3 of the biggest questions for Fintech stocks in 2022
It’s been a year for fintech in 2021. Many new public fintech stocks hit huge valuations before dropping back down in the last two months of the year. Overall, however, most fintech companies saw their stocks jump in 2021. In 2022, the industry faces new momentum, in large part because the economy has changed and continues to change quite rapidly. , but there is still a lot of excitement. Here are the three big questions for fintech stocks in 2022.
1. How will credit quality be maintained?
Many FinTech companies provide credit to consumers, whether it’s credit cards, loans, or Buy It Now (BNPL) products that consumers use to buy a good or service and pay for it in cash. multiple interest-free payments. But a lot of fintech companies like Reached, SoFi, and To assert did not become public until after the start of the COVID-19 pandemic. Credit conditions have been incredibly favorable because consumers have saved a lot, received stimulus payments, and the Federal Reserve and Federal Government have pumped billions of dollars into the economy.
But now things are changing. Savings rates have come down, the Fed is cutting its bond buying program, stimulus and enhanced unemployment benefits are exhausted, and Fed members have indicated there could be multiple rate hikes This year.
This could start to tire the consumer. Investors are probably keen to get a deeper look at how the credit quality of loans is holding up with new artificial intelligence and machine learning lending platforms. Many fintech lenders have made great promises. While they have kept their promises in some ways, many of their loan portfolios have not gone through a cycle of rising rates.
Specifically, BNPL will be under a microscope, as there have already been reports of a large number of users behind on payments. Although many of these companies do not have loans on their balance sheets, investors and partners may stop buying these loans if they start to deteriorate to higher rates than expected.
2. What will consumer demand be?
Whether on the spending or debt side, it will be interesting to see how consumer demand evolves in 2022. Bloomberg recently reported that consumer spending in major cities was up 15% from 2019. Due to a lack of spending in 2020 and money pumped into the system, consumers had excess savings that they were eager to spend after more than a year of lockdown indoors amid COVID lockdowns. They would take vacations when they could, go back to restaurants and bars, get married and go to concerts. I’m sure the new COVID variants will cut spending briefly, but mass immunization has brought the world much closer to normal than it was at the start of the pandemic.
Yet many industries, such as travel and accommodation, have not fully recovered. Although consumers are currently in great shape, they are not as bloated as they used to be and inflation has caused prices to skyrocket which could dampen demand. On the flip side, for mainstream fintechs, lower savings mean more lending, and credit card applications recently hit a pandemic high. Despite this, this year’s economic growth is still a question.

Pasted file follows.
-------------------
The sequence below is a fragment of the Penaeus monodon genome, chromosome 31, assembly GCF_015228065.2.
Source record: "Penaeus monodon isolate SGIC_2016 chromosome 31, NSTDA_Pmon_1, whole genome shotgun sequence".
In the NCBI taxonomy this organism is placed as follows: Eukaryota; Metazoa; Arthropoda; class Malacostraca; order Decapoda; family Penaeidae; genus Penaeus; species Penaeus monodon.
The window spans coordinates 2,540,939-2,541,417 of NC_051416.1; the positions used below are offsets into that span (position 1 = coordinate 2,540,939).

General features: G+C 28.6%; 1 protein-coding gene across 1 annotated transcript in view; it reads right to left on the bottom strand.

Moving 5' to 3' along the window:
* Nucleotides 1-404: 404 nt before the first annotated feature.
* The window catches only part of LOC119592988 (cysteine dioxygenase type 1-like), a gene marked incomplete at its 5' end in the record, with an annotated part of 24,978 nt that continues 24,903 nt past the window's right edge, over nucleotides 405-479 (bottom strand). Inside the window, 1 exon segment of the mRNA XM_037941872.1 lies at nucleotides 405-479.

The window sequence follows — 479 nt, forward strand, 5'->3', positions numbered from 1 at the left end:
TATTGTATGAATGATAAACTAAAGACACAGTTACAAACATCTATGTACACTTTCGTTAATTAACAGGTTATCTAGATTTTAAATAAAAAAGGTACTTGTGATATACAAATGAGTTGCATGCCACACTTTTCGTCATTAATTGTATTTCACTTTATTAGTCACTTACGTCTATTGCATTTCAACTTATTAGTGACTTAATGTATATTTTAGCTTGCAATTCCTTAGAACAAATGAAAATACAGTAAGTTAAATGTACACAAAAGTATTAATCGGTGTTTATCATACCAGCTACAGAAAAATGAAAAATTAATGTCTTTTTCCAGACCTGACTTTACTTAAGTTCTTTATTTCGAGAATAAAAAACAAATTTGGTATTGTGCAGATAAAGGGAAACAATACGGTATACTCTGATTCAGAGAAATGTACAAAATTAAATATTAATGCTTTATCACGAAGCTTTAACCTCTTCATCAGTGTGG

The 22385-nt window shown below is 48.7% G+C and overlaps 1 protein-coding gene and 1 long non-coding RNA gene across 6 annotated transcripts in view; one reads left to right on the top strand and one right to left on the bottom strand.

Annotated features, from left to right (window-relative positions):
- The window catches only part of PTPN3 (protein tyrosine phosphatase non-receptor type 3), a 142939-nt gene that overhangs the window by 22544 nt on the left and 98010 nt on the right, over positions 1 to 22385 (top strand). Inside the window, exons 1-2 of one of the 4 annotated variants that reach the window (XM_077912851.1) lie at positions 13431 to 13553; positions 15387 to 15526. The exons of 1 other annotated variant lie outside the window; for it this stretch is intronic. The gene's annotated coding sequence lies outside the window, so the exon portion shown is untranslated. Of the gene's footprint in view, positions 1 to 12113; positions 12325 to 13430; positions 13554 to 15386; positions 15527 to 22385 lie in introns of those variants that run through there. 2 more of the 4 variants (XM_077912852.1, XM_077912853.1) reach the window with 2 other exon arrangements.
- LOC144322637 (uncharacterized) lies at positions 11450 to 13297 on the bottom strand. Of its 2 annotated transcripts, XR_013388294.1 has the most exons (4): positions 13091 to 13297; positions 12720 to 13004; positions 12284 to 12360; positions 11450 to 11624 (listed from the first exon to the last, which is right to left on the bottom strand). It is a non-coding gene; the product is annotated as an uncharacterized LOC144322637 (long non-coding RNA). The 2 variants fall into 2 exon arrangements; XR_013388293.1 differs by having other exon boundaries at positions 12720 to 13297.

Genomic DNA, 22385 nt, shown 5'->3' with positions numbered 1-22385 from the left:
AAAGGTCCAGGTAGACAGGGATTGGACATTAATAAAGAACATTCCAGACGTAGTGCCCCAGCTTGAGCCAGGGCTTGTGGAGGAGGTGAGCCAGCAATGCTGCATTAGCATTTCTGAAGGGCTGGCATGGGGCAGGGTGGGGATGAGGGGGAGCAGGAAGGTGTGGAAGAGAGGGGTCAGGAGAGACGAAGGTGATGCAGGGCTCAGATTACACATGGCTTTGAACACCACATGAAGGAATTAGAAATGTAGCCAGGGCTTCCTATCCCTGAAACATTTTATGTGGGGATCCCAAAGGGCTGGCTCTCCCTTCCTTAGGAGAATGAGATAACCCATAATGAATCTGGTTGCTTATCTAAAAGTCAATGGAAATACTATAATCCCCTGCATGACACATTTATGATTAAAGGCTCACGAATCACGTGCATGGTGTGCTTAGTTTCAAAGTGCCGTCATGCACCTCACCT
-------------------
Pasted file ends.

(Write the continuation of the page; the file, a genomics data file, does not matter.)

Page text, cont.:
Not so long ago, some banks started cutting their gross domestic product (GDP) estimates for 2022. Goldman Sachs, for example, still forecasts a growth of the US economy of 3.8% in 2022, which is very strong compared to historical growth. If Goldman’s forecast comes true, the impact of inflation and higher rates might not be that bad. But with so many competing economics, demand is a key trend to watch when it comes to fintech.
3. What role will the evaluation play?
Fintechs such as Affirm and Upstart – and SoFi to a lesser extent – saw their stock prices rise last fall to reach sky-high valuations, which quickly collapsed as the economic outlook shifted. Now, there is debate as to whether these companies have been oversold, with Affirm and Upstart falling almost 43% and over 60%, respectively, since early November.
After the steep declines, Affirm is trading at around 19 times futures earnings and Upstart is trading at around 10 times futures earnings. This is much more reasonable than before, but again, it could also be in anticipation of much more difficult market conditions this year. Buying fintech stocks at cheaper valuations makes sense, but it will be interesting to see whether investors are more likely to engage in fintechs that are undervalued or with higher valuations. The other possibility is that the industry will continue to move as a group, which it has largely done in the last two months of 2021.
This article represents the opinion of the author, who may disagree with the âofficialâ recommendation position of a premium Motley Fool consulting service. We are motley! Challenging an investment thesis – even one of our own – helps us all to think critically about investing and make decisions that help us become smarter, happier, and richer.